Washington spent months laying the groundwork with Moscow and the United Nations for the Syria peace conference dubbed Geneva II, which opened Wednesday in the Swiss town of Montreux.
UN Secretary-General Ban Ki-moon on Sunday invited Iran to the talks but withdrew his invitation less than 24 hours later amid reservations from the United States and Syrian opposition groups.
State Department deputy spokeswoman Marie Harf described the diplomatic crisis triggered by the invitation as a “fiasco.”
“We have been very clear and the Iranians, I think, have been clear, certainly in our discussions, that these are separate issues,” she told reporters.
“The nuclear negotiations are one set of negotiations, and the discussion about if Iran should go to Geneva II or what role they can play in Syria are completely separate.
“We’ve clearly had credible disagreements over Syria throughout the entire nuclear negotiating process. That really is separate. I think both we and the Iranians probably have a desire to keep them separate,” Harf added.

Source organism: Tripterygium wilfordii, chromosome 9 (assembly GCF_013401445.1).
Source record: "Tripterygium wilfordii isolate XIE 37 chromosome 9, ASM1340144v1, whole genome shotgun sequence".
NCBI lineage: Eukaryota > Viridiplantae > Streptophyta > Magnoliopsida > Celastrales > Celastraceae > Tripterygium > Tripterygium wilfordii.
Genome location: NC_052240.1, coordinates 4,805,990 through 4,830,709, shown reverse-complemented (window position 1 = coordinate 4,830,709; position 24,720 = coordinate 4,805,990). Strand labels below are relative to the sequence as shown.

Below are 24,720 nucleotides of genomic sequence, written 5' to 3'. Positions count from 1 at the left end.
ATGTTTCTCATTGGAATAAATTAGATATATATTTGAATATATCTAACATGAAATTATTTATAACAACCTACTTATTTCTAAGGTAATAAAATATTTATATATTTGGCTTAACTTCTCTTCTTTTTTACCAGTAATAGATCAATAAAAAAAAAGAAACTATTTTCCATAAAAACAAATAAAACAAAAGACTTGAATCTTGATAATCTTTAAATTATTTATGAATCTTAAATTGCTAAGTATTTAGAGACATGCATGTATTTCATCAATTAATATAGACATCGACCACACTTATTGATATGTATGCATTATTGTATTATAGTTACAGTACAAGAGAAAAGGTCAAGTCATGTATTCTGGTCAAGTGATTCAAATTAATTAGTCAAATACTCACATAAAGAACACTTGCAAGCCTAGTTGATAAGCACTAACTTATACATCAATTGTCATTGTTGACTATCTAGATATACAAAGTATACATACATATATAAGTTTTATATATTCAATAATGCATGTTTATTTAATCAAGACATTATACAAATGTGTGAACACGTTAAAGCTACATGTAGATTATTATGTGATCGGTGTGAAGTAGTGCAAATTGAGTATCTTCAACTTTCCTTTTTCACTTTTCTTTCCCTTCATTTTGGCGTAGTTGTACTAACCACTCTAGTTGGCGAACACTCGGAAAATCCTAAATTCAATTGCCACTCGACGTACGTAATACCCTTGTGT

The US State Department had explicitly asked that Ban rescind his invitation, noting that Tehran had never accepted an agreement signed by world powers in June that called for a transitional government in Syria.
Despite more than three decades without diplomatic ties, American and Iranian officials broke the ice in recent months.
In exchange for Iran verifiably halting its suspect nuclear program, the United States and the European Union each announced an easing to sanctions as negotiated with world powers under an interim six-month deal that came into force Monday.